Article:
How do you say “nurse” in Spanish?

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¿Cómo se dice “nurse” en español?

In my Spanish for Medical Professionals course, I often get asked how to say various job titles. For example, “How do you say Registered Nurse in Spanish?” As to not reinvent the wheel, I found this great article, Names of Medical Professionals and Specialties in Spanish. It lists all sorts of job titles found in the medical professions. Most of the job titles you can figure out just by looking at them. Often, if the job title ends in -o, the person is male. If the job title ends in -a, the person is female.

male nurse = enfermero
female nurse = enfermera

There are exceptions, such as el dentista and la dentista. Most of the time, however, you are safe to assume that you can put an -a at the end of the job title if you identify as female.

One job title that I want to point out is a Physician Assistant (PA). If you are able to read a bit in Spanish, make sure to check out this thread. The summary is that asociado médico might be the best term. The main problem is that a PA is used primarily in the U.S., so it is a difficult concept for Spanish-speakers from other countries to understand. 

As many of my online Spanish students are in nursing, the following vocabulary list will focus on common job titles in this field. Along with a PA, the issue with nursing in the United States is that there are many different kinds of nursing. They require a variety of backgrounds and education. In many Spanish-speaking countries, the term for nurse is simply enfermero. While there may be several distinctions in the United States, the various job titles often do not translate well into Spanish. This list includes translations of what I have seen used. You may have even heard other translations!

Spanish Words for Nurses

CNA – certified nursing assistantayudante de enfermero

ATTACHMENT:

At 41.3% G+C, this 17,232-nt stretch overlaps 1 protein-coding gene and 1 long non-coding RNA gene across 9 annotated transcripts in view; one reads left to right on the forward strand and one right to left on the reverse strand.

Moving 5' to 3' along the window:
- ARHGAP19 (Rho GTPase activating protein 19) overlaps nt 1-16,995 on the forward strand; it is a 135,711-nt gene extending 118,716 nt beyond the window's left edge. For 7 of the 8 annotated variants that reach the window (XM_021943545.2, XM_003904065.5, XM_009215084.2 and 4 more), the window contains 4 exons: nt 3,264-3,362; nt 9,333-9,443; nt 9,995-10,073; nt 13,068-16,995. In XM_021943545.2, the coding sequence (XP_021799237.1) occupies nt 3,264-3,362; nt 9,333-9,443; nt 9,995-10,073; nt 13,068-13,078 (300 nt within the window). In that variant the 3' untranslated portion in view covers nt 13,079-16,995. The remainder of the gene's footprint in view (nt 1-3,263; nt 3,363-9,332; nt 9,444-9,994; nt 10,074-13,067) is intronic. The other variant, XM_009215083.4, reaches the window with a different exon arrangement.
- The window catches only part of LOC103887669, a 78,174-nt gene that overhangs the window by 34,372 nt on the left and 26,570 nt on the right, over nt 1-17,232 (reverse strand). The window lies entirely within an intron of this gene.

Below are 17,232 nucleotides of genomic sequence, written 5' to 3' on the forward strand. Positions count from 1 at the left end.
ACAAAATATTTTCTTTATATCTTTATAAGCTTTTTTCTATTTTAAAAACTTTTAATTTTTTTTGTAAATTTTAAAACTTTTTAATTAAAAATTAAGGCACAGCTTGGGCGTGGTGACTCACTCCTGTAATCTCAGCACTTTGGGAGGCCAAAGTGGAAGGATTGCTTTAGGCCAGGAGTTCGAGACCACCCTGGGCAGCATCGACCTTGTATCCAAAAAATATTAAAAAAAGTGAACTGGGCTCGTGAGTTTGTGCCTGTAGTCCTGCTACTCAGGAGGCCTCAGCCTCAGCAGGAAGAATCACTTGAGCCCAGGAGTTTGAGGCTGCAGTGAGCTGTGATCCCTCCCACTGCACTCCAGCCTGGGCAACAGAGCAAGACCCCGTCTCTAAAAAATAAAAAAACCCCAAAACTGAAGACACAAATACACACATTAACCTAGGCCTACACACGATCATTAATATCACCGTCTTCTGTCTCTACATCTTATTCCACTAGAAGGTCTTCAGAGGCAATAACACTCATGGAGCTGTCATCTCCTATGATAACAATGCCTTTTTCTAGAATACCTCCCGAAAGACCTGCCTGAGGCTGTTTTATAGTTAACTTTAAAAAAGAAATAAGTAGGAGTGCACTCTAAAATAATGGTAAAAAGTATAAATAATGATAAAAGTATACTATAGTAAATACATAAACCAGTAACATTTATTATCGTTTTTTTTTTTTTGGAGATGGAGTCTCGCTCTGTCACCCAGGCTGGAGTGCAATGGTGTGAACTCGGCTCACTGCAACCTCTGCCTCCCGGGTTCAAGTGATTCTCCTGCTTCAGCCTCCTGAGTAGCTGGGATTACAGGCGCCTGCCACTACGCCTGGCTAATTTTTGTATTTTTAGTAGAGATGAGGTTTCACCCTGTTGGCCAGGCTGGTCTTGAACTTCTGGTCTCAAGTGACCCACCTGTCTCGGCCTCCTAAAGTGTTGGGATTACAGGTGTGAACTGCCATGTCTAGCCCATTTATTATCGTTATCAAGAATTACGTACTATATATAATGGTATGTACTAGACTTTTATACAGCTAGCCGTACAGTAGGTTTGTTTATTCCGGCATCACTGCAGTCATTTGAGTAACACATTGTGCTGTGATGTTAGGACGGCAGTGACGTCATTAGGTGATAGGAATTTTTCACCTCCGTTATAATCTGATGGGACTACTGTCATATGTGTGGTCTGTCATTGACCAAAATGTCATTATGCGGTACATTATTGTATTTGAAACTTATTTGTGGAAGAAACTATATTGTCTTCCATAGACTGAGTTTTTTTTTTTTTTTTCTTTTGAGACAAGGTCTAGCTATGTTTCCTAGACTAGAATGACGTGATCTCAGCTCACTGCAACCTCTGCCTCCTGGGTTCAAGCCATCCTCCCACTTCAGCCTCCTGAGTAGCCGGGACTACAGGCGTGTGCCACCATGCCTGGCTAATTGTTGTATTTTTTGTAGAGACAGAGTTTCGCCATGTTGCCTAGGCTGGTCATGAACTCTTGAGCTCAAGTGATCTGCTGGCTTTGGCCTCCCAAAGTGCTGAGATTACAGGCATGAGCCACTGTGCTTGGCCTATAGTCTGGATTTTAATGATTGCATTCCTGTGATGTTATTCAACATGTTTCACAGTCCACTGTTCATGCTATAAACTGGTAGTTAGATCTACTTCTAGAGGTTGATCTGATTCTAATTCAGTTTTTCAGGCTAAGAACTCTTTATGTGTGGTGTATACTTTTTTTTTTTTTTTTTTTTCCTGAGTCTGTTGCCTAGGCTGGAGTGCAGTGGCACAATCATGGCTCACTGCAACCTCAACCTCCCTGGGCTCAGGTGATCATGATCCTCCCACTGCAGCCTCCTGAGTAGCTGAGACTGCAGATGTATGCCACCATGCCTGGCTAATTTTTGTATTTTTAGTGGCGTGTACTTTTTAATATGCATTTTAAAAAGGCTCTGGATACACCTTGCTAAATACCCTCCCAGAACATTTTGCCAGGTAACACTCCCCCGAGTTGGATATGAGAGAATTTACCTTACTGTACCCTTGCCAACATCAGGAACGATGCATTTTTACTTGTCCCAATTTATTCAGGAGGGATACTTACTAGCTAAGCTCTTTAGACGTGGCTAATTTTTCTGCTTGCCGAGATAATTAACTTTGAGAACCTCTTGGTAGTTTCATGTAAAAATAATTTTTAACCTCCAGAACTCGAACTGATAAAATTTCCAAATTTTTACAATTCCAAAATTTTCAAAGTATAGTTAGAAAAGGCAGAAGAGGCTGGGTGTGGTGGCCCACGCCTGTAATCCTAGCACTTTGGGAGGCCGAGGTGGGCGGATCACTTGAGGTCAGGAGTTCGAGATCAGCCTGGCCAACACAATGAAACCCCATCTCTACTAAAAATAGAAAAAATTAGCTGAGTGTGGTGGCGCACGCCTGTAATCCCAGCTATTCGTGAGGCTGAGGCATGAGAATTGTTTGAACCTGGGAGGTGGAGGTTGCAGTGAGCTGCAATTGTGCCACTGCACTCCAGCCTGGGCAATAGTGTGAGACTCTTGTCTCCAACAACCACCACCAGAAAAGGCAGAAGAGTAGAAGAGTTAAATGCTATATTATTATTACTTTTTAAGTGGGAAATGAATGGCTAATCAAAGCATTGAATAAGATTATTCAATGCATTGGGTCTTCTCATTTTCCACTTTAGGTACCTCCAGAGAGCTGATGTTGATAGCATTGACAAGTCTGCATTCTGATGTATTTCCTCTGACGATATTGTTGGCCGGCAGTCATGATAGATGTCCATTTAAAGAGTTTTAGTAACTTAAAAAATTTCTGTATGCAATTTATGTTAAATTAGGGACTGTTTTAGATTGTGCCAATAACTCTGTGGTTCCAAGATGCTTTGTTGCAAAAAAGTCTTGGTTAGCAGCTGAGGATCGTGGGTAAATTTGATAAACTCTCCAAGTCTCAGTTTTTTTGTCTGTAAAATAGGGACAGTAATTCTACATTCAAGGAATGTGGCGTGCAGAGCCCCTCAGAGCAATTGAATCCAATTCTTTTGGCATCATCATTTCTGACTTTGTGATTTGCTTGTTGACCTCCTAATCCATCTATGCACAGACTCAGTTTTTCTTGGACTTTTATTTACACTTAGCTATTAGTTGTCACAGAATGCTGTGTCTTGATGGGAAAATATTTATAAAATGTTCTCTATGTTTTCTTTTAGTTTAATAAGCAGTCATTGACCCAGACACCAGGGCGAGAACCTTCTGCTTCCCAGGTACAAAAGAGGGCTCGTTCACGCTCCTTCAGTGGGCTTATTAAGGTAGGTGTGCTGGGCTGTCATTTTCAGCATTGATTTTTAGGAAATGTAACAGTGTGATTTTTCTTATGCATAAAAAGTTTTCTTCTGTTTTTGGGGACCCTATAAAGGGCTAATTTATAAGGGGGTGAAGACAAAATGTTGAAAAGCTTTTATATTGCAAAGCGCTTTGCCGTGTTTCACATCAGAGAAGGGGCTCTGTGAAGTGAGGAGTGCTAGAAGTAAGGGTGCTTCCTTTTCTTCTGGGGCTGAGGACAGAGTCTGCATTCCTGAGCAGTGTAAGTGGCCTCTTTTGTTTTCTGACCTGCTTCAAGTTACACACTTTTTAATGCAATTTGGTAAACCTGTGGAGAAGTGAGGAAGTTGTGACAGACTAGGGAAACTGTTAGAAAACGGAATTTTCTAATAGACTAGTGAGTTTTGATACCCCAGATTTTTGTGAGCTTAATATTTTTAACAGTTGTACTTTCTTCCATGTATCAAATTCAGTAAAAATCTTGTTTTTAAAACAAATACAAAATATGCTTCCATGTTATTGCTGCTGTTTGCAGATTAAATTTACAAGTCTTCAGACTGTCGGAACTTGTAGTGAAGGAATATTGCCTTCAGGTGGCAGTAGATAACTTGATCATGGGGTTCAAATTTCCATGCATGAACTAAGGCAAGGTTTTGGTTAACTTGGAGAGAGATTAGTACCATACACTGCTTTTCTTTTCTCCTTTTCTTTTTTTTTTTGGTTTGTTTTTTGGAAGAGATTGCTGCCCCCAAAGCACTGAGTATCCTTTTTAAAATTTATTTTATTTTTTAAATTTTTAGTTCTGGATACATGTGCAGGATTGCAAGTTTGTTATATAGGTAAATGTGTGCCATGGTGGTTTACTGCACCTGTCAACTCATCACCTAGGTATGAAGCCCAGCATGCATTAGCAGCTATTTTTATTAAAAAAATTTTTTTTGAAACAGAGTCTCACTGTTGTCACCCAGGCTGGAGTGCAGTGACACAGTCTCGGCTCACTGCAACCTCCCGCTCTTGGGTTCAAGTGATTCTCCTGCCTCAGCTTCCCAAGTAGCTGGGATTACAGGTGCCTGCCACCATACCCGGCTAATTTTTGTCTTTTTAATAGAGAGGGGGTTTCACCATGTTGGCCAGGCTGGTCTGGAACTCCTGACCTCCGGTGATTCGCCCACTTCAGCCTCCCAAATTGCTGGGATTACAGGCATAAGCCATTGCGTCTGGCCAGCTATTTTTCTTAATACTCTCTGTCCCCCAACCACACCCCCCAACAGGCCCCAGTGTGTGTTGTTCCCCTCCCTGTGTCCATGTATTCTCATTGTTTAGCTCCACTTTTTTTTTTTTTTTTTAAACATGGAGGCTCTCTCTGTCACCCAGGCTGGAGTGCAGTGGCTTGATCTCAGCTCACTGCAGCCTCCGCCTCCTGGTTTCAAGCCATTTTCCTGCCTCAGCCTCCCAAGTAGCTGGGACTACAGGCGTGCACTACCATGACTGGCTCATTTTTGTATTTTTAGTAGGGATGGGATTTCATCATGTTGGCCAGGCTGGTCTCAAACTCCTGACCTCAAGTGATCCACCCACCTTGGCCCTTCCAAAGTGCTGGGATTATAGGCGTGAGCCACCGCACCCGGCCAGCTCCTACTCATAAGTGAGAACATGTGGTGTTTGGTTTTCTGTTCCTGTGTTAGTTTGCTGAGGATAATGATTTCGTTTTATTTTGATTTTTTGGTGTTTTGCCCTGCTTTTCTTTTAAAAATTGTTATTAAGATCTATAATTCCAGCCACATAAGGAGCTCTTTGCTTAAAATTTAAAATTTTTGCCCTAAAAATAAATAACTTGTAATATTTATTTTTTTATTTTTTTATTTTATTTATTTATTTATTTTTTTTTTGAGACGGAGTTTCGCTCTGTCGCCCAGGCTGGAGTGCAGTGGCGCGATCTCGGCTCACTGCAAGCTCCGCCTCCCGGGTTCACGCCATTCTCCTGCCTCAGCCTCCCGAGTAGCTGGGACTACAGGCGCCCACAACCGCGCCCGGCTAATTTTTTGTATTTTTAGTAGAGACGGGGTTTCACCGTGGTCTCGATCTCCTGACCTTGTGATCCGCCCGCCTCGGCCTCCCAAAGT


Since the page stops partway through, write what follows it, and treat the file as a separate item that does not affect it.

asistente certificado/a de enfermería
RN – registered nurseenfermero/a registrado/a 
enfermero/a titulado/a
LPN – licensed practical nurseenfermero/a práctico/a con licencia 
enfermero/a practicante certificada 
LVN – licensed vocational nurseenfermero/a vocacional con licencia
APRN – advanced practice registered nurseenfermero/a registrado/a de práctica avanzada
NP – Nurse practitionerenfermero/a de práctica avanzada 
enfermero/a calificada para ejercer la medicina (See this article)
CNS – Clinical Nurse Specialistenfermero/a especialista clínica
CRNA – Clinical Registered Nurse Anesthetistenfermero/a anestesista registrada
CCRN – Critical Care Registered Nurseenfermero/a registrado/a de cuidados críticos
nurse midwifeenfermero/a obstetra 
midwife (general)patero/a
nurse educatorenfermero/a educador/a
nurse managergerente de enfermería

If you are a nurse who works in a specific department, you may just want to use “de” and then the department. For example:

emergency room nurseenfermero/a de urgencias
oncology nurseenfermero/a de oncología
labor and delivery nurseenfermero/a de parto y alumbramiento

I am sure that I am missing many titles here, but I encourage you to research your particular title at and (Tip: Scroll down to see either the comments from native speakers or how it is used in context.)

Did you find this helpful? Make sure to check out my other blog posts on learning Spanish, especially the vocabulary for COVID and the COVID Vaccine.

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